Saturday, July 29, 2006

The Altar

I had the opportunity to preach to the youth on the 26th. I normally hate preaching at the church I'm based out of, but I love kids so I went at it with the intent I would anywhere else: To deliver a message I knew was from God, specifically for them.

The message was about the Altar. Man, what a broad topic! There are literally hundreds of angles you could come at this from, but the angle I wanted was simple: We as Christians have the amazing chance to put ourselves on the altar, which is a place that exists out of time and space in our hearts, and allow God to transform us, heal us, and get rid of crap that has attached itself to us. The altar is a message of transformation, of forgiveness, of grace. Basically, the altar encompasses the whole of the Christian faith, but specifically the connection with God that forges genuine inner renewal.

But as complex as what I just wrote might sound (due to bad writing!), the altar is more about desire than anything. I want to see our entire church, adults and youth, with a desire for God. And I want to see that desire come out in services. I want our physical altars to be flooded with people seeking a God moment. I want the front of our church to be flooded with believers seeking a deeper walk with Christ. I want to see sinners at the altar crying out to God to save and chance them. I guess what I want to see, really, is raw, pure, motivated interaction with God. The altar is the place where bad theology goes away. It's the place where intentions are washed. It's a place that you can't teach.

Which is why we struggle. You can't teach the altar directly. You can show through example. But when you talk about it, when you've bathed in God's presence on the altar... talking about it seems like a fairy tale - and we're not good at writing those anymore.

God, show yourself to our students on the altar! Draw them to the ultimate altar - the cross!


Anonymous said...

I guess I would disagree with your assertion that the altar is central to the Christian faith. In fact, the altar was central to the Jewish faith represented in the first/second temple periods (OT/NT). However, the beauty of the cross was that rather than being centralized around the Jerusalem Temple Altar, Christianity was now centered around the person of the Crucified God.

It is true that we must be hungry for interaction with God, but altars and altar calls are far more individualistic in 21st cent. NA than in the scriptures of the NT. Instead of the place where bad theology is washed away, imo it is the place where bad theology happens.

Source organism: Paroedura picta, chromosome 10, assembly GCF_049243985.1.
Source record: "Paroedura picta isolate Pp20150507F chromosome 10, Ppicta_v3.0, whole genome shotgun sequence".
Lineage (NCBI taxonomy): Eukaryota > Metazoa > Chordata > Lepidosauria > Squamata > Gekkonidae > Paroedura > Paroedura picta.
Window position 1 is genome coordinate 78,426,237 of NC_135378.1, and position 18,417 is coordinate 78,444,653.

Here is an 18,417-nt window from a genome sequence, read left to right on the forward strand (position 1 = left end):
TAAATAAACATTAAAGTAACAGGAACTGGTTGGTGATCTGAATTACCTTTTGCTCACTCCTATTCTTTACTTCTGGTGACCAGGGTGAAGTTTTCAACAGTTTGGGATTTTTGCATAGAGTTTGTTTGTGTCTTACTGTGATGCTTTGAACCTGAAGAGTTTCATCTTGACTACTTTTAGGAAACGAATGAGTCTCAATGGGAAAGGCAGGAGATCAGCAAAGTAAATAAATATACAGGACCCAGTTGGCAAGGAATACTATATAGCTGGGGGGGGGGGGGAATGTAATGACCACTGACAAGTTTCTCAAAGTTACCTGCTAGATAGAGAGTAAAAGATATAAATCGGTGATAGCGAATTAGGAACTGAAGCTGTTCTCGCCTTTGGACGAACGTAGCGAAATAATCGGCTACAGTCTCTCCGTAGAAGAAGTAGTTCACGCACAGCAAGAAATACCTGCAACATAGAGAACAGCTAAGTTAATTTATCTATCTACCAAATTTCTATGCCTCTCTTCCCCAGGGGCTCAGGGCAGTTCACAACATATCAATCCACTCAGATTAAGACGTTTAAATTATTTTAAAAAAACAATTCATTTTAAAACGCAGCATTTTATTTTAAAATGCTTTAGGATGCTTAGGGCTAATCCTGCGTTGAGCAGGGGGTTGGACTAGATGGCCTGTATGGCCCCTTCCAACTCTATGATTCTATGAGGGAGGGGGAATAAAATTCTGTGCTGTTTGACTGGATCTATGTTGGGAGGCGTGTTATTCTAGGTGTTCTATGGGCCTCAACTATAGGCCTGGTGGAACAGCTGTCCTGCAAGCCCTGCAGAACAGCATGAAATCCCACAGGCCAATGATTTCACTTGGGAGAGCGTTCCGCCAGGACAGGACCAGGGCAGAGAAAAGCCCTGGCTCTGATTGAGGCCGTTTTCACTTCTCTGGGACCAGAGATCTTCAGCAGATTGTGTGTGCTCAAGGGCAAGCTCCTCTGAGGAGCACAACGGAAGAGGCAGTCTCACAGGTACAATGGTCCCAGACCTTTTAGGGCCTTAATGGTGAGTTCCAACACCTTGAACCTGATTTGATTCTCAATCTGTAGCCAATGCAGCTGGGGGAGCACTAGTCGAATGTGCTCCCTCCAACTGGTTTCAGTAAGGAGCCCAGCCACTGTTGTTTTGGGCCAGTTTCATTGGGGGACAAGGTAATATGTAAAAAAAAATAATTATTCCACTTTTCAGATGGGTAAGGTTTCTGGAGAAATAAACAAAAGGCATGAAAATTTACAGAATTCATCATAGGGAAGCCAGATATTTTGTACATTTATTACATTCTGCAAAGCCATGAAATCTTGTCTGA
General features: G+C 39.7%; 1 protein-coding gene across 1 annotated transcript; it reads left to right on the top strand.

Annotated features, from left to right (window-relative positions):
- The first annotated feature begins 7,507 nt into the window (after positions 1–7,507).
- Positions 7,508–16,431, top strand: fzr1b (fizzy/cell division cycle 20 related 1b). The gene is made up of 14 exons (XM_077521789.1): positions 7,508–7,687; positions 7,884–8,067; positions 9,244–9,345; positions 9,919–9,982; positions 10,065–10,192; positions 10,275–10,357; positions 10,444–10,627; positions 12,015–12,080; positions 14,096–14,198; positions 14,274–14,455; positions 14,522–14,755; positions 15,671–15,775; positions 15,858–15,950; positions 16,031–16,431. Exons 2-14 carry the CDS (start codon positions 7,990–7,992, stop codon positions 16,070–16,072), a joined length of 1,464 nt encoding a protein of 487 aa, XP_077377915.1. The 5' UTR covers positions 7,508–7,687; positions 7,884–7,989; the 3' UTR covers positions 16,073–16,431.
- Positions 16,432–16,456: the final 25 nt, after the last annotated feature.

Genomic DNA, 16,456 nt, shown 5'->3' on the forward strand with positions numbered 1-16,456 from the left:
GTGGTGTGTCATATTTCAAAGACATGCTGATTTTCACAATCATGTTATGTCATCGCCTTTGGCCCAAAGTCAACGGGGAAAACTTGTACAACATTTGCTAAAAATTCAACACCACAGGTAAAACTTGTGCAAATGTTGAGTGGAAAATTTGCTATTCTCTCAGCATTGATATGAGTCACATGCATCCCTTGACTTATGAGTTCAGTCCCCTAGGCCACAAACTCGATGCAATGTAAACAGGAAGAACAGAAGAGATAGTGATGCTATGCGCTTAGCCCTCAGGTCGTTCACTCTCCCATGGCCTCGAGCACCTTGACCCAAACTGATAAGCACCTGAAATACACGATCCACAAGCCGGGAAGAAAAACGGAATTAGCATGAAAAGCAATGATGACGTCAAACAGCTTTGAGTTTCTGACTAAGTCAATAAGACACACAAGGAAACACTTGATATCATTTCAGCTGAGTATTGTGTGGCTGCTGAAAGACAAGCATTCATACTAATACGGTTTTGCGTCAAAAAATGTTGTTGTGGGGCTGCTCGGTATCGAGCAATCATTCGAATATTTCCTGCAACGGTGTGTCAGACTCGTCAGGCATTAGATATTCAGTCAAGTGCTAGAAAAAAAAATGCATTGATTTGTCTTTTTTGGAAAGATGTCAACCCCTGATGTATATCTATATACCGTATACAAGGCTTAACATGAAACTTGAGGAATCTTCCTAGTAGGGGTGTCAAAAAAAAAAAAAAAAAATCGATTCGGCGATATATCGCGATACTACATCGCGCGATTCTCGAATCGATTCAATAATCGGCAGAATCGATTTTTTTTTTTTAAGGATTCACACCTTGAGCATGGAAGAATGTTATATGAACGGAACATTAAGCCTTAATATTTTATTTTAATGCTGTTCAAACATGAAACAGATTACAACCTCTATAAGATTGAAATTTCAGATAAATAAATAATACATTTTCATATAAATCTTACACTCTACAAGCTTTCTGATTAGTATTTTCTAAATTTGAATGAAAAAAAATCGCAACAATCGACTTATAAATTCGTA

How can we experience God in a communal sense? How can we experience life change in a communal sense? What does it look like for the NT people of God to experience God, and do our services at present reflect that?

Matthew Nowlin said...

Our services don't reflect the altar, honestly. If you read that the altar is the place at the front of the church, then I did a bad job saying what I was meaning - and I'll admit, this blog was hasty.

Rather, look to my ending phrase, that we have to draw people to the ultimate altar, which is the cross. That is central. Looking then to ourselves as the new temples (individual believers) and the temple being a direct conversion from the Jewish faith, as in the place God communes with his creation and dwells, and the typeology is even clearer.

Then you get to Romans 12:1 calling for us to offer ourselves as living sacrfices, and you can clearly see that "yes, the altar is relevent in the New Testament."

I always tell students that they can make an altar wherever they are and God will alter them on it. The altar is symbolic, and really it's just a way of saying "come on guys, commune with God. Focus on him intensely. Let him in!" It's nice though, because it's something that they can picture, it's something that you can use to convey a spiritual principle.

And if the altar is too individualistic, then we need to do a better job getting people on their altar.